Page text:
A controversial birth control law came into effect in the Philippines Thursday, paving the way for increased sex education and free contraceptives in predominantly Catholic country.
The law came as a historic move in the impoverished country after years of vehement opposition from the Catholic Church, which was against the use of artificial contraceptives promoted by the legislation.
Under the law, government health centers will be required to distribute free condoms and birth control pills in a bid to moderate the nation’s rapid population growth, reduce poverty and curb the high maternal mortality rate.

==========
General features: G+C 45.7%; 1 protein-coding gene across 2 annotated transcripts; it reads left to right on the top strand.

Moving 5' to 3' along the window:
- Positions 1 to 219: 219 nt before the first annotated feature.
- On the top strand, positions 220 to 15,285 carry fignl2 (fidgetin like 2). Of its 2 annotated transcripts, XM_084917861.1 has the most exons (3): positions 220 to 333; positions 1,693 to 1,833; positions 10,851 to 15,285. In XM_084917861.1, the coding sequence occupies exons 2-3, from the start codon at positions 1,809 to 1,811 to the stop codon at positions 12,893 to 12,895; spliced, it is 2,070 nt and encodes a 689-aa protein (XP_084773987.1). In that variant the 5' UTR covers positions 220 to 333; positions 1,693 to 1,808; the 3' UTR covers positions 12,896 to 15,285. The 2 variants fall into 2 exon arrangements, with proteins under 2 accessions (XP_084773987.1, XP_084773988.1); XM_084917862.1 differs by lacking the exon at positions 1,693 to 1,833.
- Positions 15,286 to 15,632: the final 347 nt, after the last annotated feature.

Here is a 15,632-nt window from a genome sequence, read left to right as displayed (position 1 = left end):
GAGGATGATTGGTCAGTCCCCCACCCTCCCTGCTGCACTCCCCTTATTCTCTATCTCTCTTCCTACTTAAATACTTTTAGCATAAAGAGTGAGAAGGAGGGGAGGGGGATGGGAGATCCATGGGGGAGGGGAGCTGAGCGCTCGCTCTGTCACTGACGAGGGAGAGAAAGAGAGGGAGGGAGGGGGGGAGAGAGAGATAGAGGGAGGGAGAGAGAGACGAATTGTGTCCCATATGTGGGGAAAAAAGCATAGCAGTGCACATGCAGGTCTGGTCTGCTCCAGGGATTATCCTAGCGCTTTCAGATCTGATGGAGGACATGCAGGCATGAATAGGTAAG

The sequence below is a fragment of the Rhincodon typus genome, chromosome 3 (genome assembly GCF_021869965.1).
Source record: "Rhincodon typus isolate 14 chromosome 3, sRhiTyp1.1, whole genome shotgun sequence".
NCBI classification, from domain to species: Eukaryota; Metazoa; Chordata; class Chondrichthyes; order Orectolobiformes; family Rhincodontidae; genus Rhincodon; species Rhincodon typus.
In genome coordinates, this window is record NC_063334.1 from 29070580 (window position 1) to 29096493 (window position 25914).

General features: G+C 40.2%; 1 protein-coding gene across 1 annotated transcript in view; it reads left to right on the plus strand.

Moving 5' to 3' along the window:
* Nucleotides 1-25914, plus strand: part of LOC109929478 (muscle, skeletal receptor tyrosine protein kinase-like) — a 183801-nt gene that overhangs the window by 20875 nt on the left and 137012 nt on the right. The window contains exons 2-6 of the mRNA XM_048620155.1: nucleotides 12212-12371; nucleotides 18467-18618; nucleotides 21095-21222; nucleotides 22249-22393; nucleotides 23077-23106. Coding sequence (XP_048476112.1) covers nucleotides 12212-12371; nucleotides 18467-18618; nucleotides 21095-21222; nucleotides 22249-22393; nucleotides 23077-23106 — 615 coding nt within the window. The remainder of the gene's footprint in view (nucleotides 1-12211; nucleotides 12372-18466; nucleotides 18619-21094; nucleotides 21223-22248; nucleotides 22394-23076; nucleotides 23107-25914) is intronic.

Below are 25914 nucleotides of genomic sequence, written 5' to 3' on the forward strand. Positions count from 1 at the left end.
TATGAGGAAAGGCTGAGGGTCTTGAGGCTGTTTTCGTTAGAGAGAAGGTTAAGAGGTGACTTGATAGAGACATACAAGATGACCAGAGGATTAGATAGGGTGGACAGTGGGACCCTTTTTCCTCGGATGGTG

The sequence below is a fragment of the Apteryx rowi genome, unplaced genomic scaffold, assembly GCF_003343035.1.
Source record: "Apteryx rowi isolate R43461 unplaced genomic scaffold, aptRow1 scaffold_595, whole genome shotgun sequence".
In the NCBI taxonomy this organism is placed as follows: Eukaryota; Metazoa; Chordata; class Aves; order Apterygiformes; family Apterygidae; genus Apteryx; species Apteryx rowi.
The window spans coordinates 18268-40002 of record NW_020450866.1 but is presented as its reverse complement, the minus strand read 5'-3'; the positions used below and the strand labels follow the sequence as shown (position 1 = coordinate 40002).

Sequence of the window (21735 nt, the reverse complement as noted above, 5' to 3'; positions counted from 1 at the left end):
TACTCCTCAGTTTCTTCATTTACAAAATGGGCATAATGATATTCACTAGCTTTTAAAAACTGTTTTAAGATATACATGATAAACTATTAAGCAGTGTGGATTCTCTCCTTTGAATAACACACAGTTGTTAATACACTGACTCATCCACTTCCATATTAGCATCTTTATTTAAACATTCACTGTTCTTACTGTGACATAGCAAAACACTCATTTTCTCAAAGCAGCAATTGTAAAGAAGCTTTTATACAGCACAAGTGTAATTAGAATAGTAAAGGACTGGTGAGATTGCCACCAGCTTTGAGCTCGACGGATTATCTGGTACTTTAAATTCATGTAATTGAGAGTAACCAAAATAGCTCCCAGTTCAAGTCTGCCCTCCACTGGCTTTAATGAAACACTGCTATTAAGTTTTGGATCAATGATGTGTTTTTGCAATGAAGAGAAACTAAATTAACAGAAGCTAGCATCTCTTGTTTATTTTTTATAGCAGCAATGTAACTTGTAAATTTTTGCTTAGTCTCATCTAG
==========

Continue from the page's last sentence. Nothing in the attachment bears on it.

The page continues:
The measures will benefit the country’s poor who would not otherwise have access to family planning methods, supporters said.
Philippine officials are still working on finer details of the law, including how to allocate funding to different regions and at what age to introduce sex education, AFP reports.
One provision of the law, legalizing post-abortion medical care, is still undergoing special study since abortion remains illegal in the Philippines, says Hazel Chua, an official at the Health Department’s family planning unit.